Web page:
BAD! We chose to get the Kojak tires because we like to go fast. And these tires are definitely speedy! However, after about a week of riding I brought up a pretty big problem with them — the Kojaks are a super stiff ride. Did we really want to cycle 100kms a day on these tires? Also, we’d heard the Kojaks were prone to flats. We were leaving for Cuba in a month and didn’t relish the idea of changing tires in the middle of nowhere. So we switched out our Kojaks for Schwalbe Marathon tires. This was a VERY GOOD DECISION, especially considering the amount of glass all over the streets in Cuba.
In seven years, we’ve only had two flats between the two of us. Both on my bike, probably because I ride my Brompton a lot more than Pier does (it’s my go-to bike at home too, whereas Pier mainly rides his single speed around Toronto). The first flat was in Paris. It was raining and we rode through some broken glass. I should have checked my tires, but by this point I was so confident in the Marathons that I didn’t. Anyway, an hour later I had a flat; a huge chunk of green glass had been working its way through the Kevlar and had finally hit the tube. The second flat happened in Toronto. My Brommie’s front tire kicked back a broken construction nail right into the rear tire, literally stabbing it! So I have a new Marathon rear tire now.
I would like to get some Tannus airless tires for my Brompton, but after a lot of research, I worried that they would make the ride slower. So I put Tannus tires on my city road bike as a test. In a couple years, I may make the switch on my Brompton.
GOOD! We’re happy with the feel of the Firm Suspension block.
GOOD-ISH. I chose to get the Battery LED lighting set. Pier opted for just reflectors, attaching his regular lights to the Brompton as needed. I really like not having to remember to bring lights with me, but I hate having to change the batteries. Who has batteries anymore? Also, the 2013 Brompton front light attached to the handlebars and if I didn’t remember to tilt it up, it would slam into my spokes when I folded the bike. And I always forgot, so the light hit the spokes a lot. It got to the point that I stopped using it.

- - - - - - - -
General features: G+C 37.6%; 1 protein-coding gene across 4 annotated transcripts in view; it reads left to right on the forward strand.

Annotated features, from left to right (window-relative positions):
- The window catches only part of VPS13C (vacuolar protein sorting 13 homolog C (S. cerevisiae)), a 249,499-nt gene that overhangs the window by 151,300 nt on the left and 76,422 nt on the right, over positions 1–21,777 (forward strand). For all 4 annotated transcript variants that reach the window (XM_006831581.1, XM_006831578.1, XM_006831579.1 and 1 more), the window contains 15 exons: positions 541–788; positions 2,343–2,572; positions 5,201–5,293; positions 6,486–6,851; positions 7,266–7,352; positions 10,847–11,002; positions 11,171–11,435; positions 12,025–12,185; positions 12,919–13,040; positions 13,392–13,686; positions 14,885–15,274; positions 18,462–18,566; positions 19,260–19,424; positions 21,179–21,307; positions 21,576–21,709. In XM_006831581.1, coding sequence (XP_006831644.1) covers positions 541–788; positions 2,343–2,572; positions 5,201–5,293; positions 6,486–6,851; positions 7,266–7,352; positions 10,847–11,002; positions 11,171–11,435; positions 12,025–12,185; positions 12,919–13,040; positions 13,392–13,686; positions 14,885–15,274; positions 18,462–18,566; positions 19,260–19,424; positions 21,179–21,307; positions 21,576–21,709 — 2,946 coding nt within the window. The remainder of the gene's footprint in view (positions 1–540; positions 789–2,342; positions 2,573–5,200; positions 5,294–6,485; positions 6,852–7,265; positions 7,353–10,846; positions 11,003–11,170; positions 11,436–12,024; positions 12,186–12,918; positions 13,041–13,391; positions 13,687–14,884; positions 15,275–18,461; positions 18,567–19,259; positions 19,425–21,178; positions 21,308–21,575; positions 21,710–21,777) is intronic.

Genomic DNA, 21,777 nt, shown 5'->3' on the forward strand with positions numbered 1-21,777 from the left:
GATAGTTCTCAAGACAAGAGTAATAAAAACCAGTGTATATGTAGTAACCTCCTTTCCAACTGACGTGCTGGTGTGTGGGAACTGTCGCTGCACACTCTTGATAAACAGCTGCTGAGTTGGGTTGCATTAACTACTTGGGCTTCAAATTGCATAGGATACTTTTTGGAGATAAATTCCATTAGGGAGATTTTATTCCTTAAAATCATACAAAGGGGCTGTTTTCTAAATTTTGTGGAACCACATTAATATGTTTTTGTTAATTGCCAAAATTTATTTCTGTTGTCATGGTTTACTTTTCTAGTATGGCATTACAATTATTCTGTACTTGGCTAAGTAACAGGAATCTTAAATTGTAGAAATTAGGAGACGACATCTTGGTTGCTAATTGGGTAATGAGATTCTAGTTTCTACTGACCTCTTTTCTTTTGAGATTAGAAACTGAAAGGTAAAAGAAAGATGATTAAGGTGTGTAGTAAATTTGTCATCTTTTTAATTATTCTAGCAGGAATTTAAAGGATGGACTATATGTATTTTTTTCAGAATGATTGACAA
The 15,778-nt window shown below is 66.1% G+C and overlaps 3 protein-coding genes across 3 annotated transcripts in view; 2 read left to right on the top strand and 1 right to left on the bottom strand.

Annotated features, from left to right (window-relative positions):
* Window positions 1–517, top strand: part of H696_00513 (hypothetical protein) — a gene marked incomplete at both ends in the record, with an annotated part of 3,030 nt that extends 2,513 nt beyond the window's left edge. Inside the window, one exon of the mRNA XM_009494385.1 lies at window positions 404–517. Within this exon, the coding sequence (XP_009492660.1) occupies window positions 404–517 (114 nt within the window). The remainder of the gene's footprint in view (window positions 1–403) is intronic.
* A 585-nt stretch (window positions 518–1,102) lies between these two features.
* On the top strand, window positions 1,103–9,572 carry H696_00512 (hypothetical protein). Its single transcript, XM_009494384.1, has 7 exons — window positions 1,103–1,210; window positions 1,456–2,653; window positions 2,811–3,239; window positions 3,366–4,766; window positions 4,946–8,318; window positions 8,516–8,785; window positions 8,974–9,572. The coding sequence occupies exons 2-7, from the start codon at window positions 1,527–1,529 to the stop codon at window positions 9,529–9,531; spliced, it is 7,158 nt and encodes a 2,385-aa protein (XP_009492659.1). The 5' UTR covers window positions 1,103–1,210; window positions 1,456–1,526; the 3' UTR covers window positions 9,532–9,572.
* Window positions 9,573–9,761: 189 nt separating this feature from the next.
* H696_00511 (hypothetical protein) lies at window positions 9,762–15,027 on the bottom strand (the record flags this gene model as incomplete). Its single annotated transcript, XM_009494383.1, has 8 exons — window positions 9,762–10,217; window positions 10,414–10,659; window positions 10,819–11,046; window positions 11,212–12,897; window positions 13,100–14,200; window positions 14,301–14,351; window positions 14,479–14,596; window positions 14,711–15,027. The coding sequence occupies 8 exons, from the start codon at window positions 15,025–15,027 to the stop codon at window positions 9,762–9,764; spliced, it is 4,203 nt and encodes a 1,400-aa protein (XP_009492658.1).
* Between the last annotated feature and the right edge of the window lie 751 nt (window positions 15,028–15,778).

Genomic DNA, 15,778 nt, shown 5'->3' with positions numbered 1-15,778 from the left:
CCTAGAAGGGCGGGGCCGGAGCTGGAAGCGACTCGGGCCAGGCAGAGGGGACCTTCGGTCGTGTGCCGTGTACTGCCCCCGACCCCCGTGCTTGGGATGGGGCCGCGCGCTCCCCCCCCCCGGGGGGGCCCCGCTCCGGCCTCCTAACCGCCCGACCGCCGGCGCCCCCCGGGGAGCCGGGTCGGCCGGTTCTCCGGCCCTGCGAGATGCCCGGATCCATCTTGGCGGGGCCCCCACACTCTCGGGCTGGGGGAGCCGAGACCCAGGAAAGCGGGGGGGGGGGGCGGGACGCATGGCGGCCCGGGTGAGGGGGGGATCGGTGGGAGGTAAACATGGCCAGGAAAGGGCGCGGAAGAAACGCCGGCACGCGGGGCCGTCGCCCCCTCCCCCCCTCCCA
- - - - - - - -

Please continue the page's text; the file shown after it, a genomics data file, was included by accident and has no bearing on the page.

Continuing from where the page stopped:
But in 2017 at The Brompton Urban Challenge Toronto we both won the new Brompton Cateye Volt 300 Front Lamp. This light mounts just above the front wheel, under the luggage block, so it’s always aimed properly at the road. Plus, you don’t need to adjust it when you fold – it’s already in the perfect spot. And since the light is not on the handlebars, it doesn’t get covered by our rain capes. Finally, it’s rechargeable! No more batteries!
Bonus: three brightness settings and two flash speed settings. The bright is super bright, perfect for if you find yourself on an unlit trail at nighttime. See how bright the light is in the photo? And that’s on the LOW setting!
In conclusion, I’m so glad these lights were our prize for winning the Brompton Urban Challenge 2017. Thanks, Curbside Cycle!
Rolling – Eazy Wheels + Back Rack
Eazy Wheels + back rack for the win! Before Pier got his own back rack, he only had two Easy Wheels to work with, whereas I had four. Two was okay, but you could only roll the folded Brompton one way — in “cart” mode with the handlebars up rolling on those two wheels. But with four wheels, the bike can be rolled in cart mode or pushed along by the seat with the handlebars down. The four wheels means that you don’t have to lift one end of the bike to roll it.
GOOD-ISH. We originally got O Bags, and soon after purchased B Bags, and much later I got the Bike Cover with Saddle Bag too. However, those items deserve a post of their own. Stayed tuned!
So that’s where our Bromptons are at!
We’re looking forward to Bromptoning into the next decade, starting with a trip to Hawai’i this winter. We’re going to buck conventional wisdom and not rent a car. Instead, we’ll use the Big Island’s dubious local transit in conjunction with our folding bikes. Another adventure!